Pac-12 Commissioner, Larry Scott contributes to ADU’s Commissioner’s Corner to discuss a number of items relative to his role leading an FBS Autonomy 5 conference. Scott touches on his interaction with conference Presidents, the importance of the Pac-12’s presence in Asia’s Pacific Rim, and the position the conference will be in after the NFL TV contracts are negotiated. Further on the TV front, Scott points to emerging rights, specifically virtual reality & data, as another bucket of cash waiting to be monetized.
The CEO makeup within the Pac-12 is quite different than when you took office in 2009. What acute pressures do Presidents/Chancellors face today that most impact your job?
One of the best parts of my job is getting to work with presidents and chancellors who are themselves highly accomplished leaders. They are responsible for running organizations with multi-billion-dollar budgets and tens of thousands of employees. I’m always very conscious of the difficulty of their jobs, from the challenges they face answering to so many different stakeholders to navigating a complex political environment. Fortunately, at all institutions in the Pac 12, academics and athletics are in a very healthy balance, and each of the respective leaders knows how much sports helps enrich the experience of the student-body. It’s a testament to their leadership that the Pac-12 is the “winningest” conference in college sports by a long shot, with 513 NCAA titles across a breadth of women’s and men’s sports. The Pac-12 has led the nation in NCAA titles for 13 straight years, 17 of the past 18 years and 52 of the past 58 years. And we’ve done so while providing a world class education to our student-athletes and preparing them for successful lives and careers post graduation. All of this is a result of our schools’ and Presidents’ commitment to athletic and academic success.
While athletics is only a small part of their responsibility, sometimes it gives rise to the most pressing challenges. Whether it be discipline issues, poor performance or some sort of controversy, it is my responsibility to help them navigate any such issues and help prevent them from happening in the first place. With the rise of social media and the nanosecond news cycle over the last decade, crisis management is an ever-increasing part of a conference commissioner’s responsibilities.
Many in the media point to the Pac-12’s Asia-Pacific Rim strategy as a long-term play. What data is currently available to indicate progress on this initiative since its launch and what data points are most important for future growth?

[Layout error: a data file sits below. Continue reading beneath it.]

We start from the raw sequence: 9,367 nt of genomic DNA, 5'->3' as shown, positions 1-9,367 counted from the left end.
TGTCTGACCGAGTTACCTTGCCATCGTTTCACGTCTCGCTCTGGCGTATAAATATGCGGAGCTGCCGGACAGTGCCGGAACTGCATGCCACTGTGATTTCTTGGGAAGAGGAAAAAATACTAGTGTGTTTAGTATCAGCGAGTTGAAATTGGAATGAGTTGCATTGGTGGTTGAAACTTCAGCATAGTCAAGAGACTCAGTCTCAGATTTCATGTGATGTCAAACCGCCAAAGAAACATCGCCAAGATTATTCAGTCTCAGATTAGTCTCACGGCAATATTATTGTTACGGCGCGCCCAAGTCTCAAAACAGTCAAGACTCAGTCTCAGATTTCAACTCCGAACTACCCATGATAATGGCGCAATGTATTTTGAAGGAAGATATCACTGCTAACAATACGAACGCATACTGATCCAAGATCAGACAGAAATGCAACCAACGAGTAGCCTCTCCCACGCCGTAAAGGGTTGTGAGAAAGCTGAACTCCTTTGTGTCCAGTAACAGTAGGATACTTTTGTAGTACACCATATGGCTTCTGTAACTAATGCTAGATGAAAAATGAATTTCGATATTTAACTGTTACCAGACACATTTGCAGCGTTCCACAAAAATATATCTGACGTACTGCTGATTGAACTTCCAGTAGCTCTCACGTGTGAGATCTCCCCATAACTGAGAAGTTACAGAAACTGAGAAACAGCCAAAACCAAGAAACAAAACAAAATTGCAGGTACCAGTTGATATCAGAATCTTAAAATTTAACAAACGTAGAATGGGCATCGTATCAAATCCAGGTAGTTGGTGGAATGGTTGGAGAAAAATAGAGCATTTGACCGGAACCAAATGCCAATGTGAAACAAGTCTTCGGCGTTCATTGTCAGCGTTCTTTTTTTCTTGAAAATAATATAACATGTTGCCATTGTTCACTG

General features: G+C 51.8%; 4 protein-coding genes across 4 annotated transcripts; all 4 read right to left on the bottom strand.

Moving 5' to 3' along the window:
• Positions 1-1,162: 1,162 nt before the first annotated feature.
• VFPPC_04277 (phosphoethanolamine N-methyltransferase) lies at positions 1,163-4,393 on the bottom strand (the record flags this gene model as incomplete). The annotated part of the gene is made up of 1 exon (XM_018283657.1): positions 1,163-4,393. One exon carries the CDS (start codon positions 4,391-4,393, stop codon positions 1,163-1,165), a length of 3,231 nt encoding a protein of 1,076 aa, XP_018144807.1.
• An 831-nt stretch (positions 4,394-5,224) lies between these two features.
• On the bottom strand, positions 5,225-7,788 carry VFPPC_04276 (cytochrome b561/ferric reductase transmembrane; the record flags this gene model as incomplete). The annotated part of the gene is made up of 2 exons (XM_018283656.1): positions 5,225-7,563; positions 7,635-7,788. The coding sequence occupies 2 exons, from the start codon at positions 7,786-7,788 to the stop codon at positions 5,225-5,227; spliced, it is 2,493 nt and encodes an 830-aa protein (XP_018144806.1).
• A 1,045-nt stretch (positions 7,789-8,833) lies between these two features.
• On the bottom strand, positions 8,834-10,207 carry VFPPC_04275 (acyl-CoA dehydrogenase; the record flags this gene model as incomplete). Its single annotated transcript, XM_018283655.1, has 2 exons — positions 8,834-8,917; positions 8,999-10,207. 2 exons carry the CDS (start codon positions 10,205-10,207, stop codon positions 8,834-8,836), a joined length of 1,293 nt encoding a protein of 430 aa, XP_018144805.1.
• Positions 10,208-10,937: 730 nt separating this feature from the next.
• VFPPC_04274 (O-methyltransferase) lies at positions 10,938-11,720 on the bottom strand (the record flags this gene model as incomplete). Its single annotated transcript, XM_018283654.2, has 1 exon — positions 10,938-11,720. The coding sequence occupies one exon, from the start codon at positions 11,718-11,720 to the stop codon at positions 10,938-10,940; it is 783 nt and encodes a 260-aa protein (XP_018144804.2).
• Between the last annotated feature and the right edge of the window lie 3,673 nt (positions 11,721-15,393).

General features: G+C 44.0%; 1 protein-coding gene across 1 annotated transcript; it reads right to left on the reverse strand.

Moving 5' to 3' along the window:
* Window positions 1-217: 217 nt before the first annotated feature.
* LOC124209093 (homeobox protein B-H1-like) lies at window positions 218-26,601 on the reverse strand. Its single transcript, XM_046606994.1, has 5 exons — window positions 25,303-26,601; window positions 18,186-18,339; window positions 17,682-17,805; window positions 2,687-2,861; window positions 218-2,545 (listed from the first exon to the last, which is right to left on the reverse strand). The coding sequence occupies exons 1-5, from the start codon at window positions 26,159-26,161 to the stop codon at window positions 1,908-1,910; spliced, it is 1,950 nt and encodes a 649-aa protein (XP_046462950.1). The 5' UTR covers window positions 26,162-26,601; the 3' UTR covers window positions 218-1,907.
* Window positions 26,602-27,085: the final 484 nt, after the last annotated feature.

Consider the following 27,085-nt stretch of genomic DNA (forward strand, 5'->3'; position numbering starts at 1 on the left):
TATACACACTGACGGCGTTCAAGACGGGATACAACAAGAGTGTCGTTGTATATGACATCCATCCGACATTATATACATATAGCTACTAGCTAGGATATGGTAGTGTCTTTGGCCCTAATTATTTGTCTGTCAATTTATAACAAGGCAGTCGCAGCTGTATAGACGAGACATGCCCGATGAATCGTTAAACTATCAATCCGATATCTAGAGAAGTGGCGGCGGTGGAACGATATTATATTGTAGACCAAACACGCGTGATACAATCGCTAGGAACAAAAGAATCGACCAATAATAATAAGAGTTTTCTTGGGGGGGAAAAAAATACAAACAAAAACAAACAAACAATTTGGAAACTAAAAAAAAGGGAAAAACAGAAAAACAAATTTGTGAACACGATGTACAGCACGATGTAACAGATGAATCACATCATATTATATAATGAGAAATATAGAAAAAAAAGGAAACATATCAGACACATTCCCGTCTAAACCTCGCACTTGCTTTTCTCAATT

It’s a long and well-established tradition for teams to do foreign tours and for students in general to do study-abroad type programs. Taking it on as a conference initiative stems from my very earliest days arriving on campus. The light bulb went on when I spoke to USC president Steve Sample, who was very much a globalist and saw Los Angeles as a gateway to the Pacific Rim. I thought about how the Pac 12 fit into that vision and how our group of universities could work collectively to expand our footprint beyond North America. With the growing priority of globalization, coupled with athletics being the proverbial “front porch” of the university, it became obvious that harmonizing these two areas could create a very positive outcome for the future of our conference members.
As I visited our campuses, I heard about these foreign tours and how they were the most memorable and coveted experiences of our student-athletes. Due to the pressures of being a student-athlete from a time demand standpoint, very few of them ever had chance to travel, much less study abroad. Hence we realized that creating more opportunities for our student-athletes to travel might be the single biggest thing we could do to enhance their overall college experience.
We began with one all-star event in China and now annually support around ten events/foreign tours per year internationally, including a regular season men’s basketball game in China. Additionally, we have significantly expanded our international media exposure, which will support the growth and popularity of college sports and the Pac-12 around the world. This includes a deal with Alibaba in China that will see over 175 Pac-12 events broadcast and streamed annually to Chinese audiences.
Since the beginning, our rational has not changed – it’s still about supporting the efforts of each university and providing experiences that the student-athletes wouldn’t otherwise have. We continue to seek partnerships – with the media, brands, and other entities – that will allow all of our student-athletes, not just football and basketball, to enjoy such experiences.
How much influence can a Commissioner really have over the actions of Men’s Basketball Head Coaches in the league? What measures can you effectively take to ensure no other Pac-12 leaders end up involved in the FBI investigation (or the next iteration of scandals)?